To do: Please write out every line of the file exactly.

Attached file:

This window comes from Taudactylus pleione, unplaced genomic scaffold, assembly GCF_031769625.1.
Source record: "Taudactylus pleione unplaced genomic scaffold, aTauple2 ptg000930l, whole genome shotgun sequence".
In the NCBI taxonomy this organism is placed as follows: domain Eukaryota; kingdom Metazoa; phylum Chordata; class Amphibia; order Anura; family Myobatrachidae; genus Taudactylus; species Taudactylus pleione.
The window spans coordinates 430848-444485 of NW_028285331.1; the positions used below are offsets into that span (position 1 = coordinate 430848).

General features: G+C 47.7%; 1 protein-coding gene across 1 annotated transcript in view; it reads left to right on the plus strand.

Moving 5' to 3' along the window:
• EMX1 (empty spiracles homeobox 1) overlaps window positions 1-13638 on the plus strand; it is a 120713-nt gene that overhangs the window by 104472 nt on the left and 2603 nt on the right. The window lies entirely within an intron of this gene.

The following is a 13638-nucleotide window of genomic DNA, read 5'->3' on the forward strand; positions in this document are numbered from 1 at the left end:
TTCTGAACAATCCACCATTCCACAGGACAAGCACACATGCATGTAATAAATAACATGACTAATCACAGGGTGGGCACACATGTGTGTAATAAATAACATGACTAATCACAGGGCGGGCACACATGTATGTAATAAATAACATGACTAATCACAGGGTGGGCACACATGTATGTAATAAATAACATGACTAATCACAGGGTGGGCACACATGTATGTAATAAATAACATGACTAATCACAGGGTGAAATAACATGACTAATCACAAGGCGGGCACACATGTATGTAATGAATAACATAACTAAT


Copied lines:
This window comes from Taudactylus pleione, unplaced genomic scaffold, assembly GCF_031769625.1.
Source record: "Taudactylus pleione unplaced genomic scaffold, aTauple2 ptg000930l, whole genome shotgun sequence".
In the NCBI taxonomy this organism is placed as follows: domain Eukaryota; kingdom Metazoa; phylum Chordata; class Amphibia; order Anura; family Myobatrachidae; genus Taudactylus; species Taudactylus pleione.
The window spans coordinates 430848-444485 of NW_028285331.1; the positions used below are offsets into that span (position 1 = coordinate 430848).

General features: G+C 47.7%; 1 protein-coding gene across 1 annotated transcript in view; it reads left to right on the plus strand.

Moving 5' to 3' along the window:
• EMX1 (empty spiracles homeobox 1) overlaps window positions 1-13638 on the plus strand; it is a 120713-nt gene that overhangs the window by 104472 nt on the left and 2603 nt on the right. The window lies entirely within an intron of this gene.

The following is a 13638-nucleotide window of genomic DNA, read 5'->3' on the forward strand; positions in this document are numbered from 1 at the left end:
TTCTGAACAATCCACCATTCCACAGGACAAGCACACATGCATGTAATAAATAACATGACTAATCACAGGGTGGGCACACATGTGTGTAATAAATAACATGACTAATCACAGGGCGGGCACACATGTATGTAATAAATAACATGACTAATCACAGGGTGGGCACACATGTATGTAATAAATAACATGACTAATCACAGGGTGGGCACACATGTATGTAATAAATAACATGACTAATCACAGGGTGAAATAACATGACTAATCACAAGGCGGGCACACATGTATGTAATGAATAACATAACTAAT